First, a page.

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Ballot Question 2: Should 'Right to Live Free' Language Be Added to the N.H. Constitution?

A "vote here" sign marks the way to the polling place in Nashua, November 4, 2008.
Tracy Lee Carroll, NHPR
A "vote here" sign marks the way to the polling place in Nashua, November 4, 2008.

New Hampshire voters will have the opportunity to decide next week whether to pass two amendments to the state constitution in the form of questions on the ballot.

The second ballot question addresses the individual right to privacy from the state in reference to personal information and data.

Morning Edition Host Rick Ganley spoke with UNH law professor John Greabe about what this change would mean for Granite Staters.


(Editor's note: This transcript has been edited lightly for clarity. Related story: How Should You Vote on Constitutional Amendment Ballot Questions?)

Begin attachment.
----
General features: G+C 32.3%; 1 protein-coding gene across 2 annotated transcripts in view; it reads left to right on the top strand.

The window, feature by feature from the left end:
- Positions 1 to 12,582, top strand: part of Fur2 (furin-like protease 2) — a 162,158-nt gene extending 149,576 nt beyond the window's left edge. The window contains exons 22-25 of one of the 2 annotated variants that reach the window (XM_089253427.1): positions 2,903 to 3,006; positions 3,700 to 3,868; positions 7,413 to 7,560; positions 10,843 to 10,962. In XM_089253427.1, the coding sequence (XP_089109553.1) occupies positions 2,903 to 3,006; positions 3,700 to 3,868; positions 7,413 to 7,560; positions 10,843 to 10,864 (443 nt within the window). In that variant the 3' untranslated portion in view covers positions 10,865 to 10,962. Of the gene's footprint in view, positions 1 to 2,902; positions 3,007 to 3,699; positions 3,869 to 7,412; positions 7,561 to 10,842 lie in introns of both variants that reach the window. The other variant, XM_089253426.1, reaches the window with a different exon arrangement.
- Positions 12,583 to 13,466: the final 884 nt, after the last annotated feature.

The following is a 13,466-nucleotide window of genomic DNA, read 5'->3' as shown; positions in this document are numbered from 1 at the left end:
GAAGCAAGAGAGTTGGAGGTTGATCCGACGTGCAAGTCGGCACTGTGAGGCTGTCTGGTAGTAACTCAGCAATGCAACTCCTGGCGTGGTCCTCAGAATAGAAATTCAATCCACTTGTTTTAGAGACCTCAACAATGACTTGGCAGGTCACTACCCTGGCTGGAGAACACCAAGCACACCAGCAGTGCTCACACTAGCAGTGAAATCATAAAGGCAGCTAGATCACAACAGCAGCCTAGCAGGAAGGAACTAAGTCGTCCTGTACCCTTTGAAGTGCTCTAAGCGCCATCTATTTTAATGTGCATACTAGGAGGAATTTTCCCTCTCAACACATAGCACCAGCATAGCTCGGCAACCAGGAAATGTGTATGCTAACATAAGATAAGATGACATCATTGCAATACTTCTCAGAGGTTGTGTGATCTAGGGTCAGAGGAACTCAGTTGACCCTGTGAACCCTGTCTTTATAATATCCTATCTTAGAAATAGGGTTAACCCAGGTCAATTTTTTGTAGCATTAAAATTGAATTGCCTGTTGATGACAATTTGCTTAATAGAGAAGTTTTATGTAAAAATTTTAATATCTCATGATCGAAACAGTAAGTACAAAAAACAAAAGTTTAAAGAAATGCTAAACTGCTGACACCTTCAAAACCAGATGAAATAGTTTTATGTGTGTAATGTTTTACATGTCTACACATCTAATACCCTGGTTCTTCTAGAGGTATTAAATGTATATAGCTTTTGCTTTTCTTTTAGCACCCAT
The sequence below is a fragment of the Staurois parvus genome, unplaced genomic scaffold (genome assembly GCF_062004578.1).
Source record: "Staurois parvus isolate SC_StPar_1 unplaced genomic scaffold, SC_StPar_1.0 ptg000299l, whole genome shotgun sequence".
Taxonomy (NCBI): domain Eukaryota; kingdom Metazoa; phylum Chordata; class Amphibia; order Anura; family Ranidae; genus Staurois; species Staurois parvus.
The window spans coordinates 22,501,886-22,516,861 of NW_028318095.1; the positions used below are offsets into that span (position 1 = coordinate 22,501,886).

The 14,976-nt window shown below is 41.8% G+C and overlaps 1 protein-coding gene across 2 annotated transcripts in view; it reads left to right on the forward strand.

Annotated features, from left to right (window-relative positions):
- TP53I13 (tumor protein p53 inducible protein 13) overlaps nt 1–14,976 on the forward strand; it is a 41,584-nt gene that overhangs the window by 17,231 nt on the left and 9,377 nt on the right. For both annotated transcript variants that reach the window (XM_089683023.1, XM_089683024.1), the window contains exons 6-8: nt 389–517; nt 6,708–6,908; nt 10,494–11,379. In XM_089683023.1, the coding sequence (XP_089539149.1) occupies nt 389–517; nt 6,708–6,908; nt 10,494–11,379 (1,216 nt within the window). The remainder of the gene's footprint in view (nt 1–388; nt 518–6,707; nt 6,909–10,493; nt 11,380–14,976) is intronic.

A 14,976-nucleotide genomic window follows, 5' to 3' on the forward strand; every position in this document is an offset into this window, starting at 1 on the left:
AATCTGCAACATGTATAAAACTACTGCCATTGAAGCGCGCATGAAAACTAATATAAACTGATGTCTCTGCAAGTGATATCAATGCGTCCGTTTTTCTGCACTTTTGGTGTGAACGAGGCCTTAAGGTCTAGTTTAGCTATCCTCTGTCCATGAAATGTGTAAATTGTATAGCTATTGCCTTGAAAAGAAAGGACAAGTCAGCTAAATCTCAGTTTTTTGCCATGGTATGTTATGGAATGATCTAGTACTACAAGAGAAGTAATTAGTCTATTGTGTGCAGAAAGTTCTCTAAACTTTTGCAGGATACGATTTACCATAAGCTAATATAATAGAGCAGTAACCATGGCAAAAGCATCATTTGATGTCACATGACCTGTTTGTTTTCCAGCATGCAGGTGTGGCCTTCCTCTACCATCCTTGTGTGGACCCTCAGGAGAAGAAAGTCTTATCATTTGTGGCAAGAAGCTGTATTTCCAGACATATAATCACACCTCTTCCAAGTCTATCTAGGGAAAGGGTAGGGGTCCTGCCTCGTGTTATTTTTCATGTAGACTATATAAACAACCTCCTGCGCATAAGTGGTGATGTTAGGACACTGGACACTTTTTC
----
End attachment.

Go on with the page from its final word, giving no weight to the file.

This amendment would add language to the New Hampshire Constitution stating that "an individual's right to live free from government intrusion in private or personal information is natural essential and inherent." So what does that mean?

Well, what that means is I think still to be determined. I think that this too, much like the question one ballot initiative, is also an invitation to greater involvement by the court.

It's intentionally vague?